angisooqlarge, plural angisuut

aligoqcrystal. The plural form is a slightly irregular aliggut with a doubled (geminate) consonant. For words like this, the plural form is used as the base for oblique cases such as –mi, -mik, and in this case –tut. Hence aliggutut like a crystal or like crystals

ippoqis. Here in nominal mood, absolutive plural form, ittut. Together with aliggutut it gives an adjectival form being like crystals which is in apposition to the preceding and following plural descriptive terms. It’s not completely clear to me, but I suspect these plural terms are referring to an implied qaniit snowflakes (plural of qanik above) as the subject of the final part of the sentence. Note also that the stand-alone verb ippoq is only used is a few settings, as with –tut here. It also occurs in the phrase qanorippit? How are you? (originally qanoq ippit?)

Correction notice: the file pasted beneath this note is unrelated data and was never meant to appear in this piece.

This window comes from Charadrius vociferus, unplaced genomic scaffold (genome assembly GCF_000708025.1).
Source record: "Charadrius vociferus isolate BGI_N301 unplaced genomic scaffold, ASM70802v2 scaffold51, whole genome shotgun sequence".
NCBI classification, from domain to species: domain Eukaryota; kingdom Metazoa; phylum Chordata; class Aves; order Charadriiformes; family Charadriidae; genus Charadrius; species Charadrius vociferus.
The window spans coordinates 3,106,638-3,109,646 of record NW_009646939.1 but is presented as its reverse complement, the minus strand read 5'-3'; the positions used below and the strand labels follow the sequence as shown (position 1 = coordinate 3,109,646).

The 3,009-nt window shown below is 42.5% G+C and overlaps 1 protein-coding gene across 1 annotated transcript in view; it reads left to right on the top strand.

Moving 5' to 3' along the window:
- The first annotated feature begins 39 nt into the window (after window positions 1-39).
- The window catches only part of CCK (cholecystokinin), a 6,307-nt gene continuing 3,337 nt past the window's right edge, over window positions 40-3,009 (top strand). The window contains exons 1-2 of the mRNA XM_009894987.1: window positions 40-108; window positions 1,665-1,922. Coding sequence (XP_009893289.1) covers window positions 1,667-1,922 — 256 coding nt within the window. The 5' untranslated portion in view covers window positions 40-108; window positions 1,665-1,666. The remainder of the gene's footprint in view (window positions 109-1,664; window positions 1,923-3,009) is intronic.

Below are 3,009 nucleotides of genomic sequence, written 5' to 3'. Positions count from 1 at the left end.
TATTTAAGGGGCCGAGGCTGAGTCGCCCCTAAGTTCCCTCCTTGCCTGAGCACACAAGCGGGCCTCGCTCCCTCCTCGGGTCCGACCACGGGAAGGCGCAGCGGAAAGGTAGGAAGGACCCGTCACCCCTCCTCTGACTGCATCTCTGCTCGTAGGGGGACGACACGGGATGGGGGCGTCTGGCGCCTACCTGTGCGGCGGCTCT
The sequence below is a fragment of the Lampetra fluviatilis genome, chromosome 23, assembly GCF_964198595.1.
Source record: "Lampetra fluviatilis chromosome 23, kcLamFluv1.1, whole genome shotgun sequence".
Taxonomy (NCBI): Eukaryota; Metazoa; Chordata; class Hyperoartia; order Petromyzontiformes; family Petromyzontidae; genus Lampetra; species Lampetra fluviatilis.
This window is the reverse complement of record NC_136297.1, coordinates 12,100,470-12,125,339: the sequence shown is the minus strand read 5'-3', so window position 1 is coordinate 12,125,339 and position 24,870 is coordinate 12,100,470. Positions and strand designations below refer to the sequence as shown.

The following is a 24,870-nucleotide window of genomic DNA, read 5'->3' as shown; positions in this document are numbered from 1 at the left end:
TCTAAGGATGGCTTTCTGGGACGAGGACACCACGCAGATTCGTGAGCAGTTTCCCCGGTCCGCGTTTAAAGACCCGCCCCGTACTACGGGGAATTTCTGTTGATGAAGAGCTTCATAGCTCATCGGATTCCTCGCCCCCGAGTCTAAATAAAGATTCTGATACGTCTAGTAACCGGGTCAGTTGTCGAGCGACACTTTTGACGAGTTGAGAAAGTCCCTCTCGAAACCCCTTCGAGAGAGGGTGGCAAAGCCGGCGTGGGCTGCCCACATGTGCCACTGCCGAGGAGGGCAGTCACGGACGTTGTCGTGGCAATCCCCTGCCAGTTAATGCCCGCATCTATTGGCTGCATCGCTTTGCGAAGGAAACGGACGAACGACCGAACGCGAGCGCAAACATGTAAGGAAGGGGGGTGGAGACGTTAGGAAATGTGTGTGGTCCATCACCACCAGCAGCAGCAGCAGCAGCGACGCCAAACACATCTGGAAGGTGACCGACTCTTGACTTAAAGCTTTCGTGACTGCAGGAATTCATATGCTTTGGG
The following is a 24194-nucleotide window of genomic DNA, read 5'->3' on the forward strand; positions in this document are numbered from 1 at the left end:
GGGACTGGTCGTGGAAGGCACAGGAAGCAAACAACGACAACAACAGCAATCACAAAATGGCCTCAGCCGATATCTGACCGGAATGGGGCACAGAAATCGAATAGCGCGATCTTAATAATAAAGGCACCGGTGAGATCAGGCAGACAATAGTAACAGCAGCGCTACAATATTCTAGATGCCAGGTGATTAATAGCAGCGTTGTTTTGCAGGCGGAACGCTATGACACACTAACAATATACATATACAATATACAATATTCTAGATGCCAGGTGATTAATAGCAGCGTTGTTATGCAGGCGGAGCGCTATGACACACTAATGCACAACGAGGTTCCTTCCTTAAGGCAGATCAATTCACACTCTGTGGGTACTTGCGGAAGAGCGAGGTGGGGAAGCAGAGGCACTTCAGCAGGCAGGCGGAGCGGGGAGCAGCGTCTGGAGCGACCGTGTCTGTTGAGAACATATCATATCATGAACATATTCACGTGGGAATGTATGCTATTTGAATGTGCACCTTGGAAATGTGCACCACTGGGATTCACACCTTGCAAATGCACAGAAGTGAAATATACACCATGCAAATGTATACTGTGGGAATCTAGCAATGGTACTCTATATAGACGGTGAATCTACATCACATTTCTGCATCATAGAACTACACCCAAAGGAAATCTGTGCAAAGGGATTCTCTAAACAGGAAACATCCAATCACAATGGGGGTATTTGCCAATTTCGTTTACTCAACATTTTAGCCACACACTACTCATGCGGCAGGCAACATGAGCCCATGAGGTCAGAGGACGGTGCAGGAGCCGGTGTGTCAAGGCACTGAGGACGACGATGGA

oqimaa*- to be heavy; with –ssuseq “the condition of being” (makes verbal nouns), -qar-have, -nngi*-  not -ngaja*- almost –toq (plural –tut) nominal mood, absolutive. Hence oqimaassuseqanngingajattut which almost does not have weight or almost weightless

nakkaa*- fall together –(l)lutik contemporative mood, intransitive plural form: [while they are] falling

sequtserpaa – to pulverise it, turn to powder with passive -gaq (plural form- kkat) giving pulverized , here with equative case ending –tut giving sequtsikkatut like powder[ed things]